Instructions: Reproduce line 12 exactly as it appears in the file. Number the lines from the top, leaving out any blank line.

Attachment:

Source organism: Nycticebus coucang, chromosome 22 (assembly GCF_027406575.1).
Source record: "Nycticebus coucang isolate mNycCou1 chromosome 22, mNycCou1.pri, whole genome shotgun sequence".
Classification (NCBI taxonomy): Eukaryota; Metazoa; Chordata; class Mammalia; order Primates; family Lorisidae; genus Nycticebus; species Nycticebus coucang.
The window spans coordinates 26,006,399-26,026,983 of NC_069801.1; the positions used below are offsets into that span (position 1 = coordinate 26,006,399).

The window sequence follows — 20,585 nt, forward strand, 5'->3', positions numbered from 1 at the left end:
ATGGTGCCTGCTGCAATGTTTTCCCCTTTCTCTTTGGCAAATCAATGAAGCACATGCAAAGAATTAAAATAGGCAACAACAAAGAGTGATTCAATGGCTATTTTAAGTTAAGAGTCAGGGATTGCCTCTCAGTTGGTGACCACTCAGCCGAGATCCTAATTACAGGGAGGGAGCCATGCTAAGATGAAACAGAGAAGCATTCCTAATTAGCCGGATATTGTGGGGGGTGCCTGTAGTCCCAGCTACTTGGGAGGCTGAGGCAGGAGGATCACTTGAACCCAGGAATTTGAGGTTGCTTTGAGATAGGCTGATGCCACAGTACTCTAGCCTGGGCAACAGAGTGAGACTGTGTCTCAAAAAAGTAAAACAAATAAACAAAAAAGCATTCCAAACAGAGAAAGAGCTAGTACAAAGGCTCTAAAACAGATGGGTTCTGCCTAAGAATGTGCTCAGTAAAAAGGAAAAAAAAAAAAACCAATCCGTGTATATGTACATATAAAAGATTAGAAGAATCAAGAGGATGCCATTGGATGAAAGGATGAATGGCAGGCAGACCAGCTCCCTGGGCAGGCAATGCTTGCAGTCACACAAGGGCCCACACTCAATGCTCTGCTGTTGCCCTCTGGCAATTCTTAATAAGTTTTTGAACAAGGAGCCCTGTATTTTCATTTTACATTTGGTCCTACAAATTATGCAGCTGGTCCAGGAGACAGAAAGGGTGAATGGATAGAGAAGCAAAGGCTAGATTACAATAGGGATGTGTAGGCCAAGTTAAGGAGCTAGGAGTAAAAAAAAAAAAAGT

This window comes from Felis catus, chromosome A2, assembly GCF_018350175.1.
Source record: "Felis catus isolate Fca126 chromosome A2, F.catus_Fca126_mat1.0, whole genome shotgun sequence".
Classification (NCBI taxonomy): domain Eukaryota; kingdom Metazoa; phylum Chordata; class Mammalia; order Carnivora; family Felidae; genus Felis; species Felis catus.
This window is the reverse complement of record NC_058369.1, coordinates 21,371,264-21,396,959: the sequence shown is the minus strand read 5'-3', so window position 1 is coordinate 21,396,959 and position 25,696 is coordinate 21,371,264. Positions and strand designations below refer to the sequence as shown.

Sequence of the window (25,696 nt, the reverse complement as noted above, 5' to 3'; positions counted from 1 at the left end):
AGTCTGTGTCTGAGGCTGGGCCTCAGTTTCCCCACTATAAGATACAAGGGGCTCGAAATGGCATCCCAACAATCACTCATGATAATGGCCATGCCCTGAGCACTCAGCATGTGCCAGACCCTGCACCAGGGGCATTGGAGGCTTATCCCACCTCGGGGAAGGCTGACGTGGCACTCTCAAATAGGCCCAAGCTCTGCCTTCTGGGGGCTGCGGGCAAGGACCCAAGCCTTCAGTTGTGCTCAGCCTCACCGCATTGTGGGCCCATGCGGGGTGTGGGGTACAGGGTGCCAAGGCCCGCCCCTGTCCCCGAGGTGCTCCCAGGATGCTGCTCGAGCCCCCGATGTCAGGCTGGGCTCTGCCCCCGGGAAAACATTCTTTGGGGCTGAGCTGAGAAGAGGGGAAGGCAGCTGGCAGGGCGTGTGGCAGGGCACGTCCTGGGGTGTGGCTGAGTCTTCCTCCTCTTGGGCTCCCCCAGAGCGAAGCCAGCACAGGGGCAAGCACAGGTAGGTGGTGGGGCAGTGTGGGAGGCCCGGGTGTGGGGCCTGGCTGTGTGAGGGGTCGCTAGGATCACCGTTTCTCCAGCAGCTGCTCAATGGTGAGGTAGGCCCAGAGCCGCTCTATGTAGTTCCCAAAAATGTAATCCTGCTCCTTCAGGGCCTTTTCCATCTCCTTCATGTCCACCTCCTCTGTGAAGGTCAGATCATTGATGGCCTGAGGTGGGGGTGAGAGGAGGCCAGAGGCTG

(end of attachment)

AGTCTGTGTCTGAGGCTGGGCCTCAGTTTCCCCACTATAAGATACAAGGGGCTCGAAATGGCATCCCAACAATCACTCATGATAATGGCCATGCCCTGAGCACTCAGCATGTGCCAGACCCTGCACCAGGGGCATTGGAGGCTTATCCCACCTCGGGGAAGGCTGACGTGGCACTCTCAAATAGGCCCAAGCTCTGCCTTCTGGGGGCTGCGGGCAAGGACCCAAGCCTTCAGTTGTGCTCAGCCTCACCGCATTGTGGGCCCATGCGGGGTGTGGGGTACAGGGTGCCAAGGCCCGCCCCTGTCCCCGAGGTGCTCCCAGGATGCTGCTCGAGCCCCCGATGTCAGGCTGGGCTCTGCCCCCGGGAAAACATTCTTTGGGGCTGAGCTGAGAAGAGGGGAAGGCAGCTGGCAGGGCGTGTGGCAGGGCACGTCCTGGGGTGTGGCTGAGTCTTCCTCCTCTTGGGCTCCCCCAGAGCGAAGCCAGCACAGGGGCAAGCACAGGTAGGTGGTGGGGCAGTGTGGGAGGCCCGGGTGTGGGGCCTGGCTGTGTGAGGGGTCGCTAGGATCACCGTTTCTCCAGCAGCTGCTCAATGGTGAGGTAGGCCCAGAGCCGCTCTATGTAGTTCCCAAAAATGTAATCCTGCTCCTTCAGGGCCTTTTCCATCTCCTTCATGTCCACCTCCTCTGTGAAGGTCAGATCATTGATGGCCTGAGGTGGGGGTGAGAGGAGGCCAGAGGCTG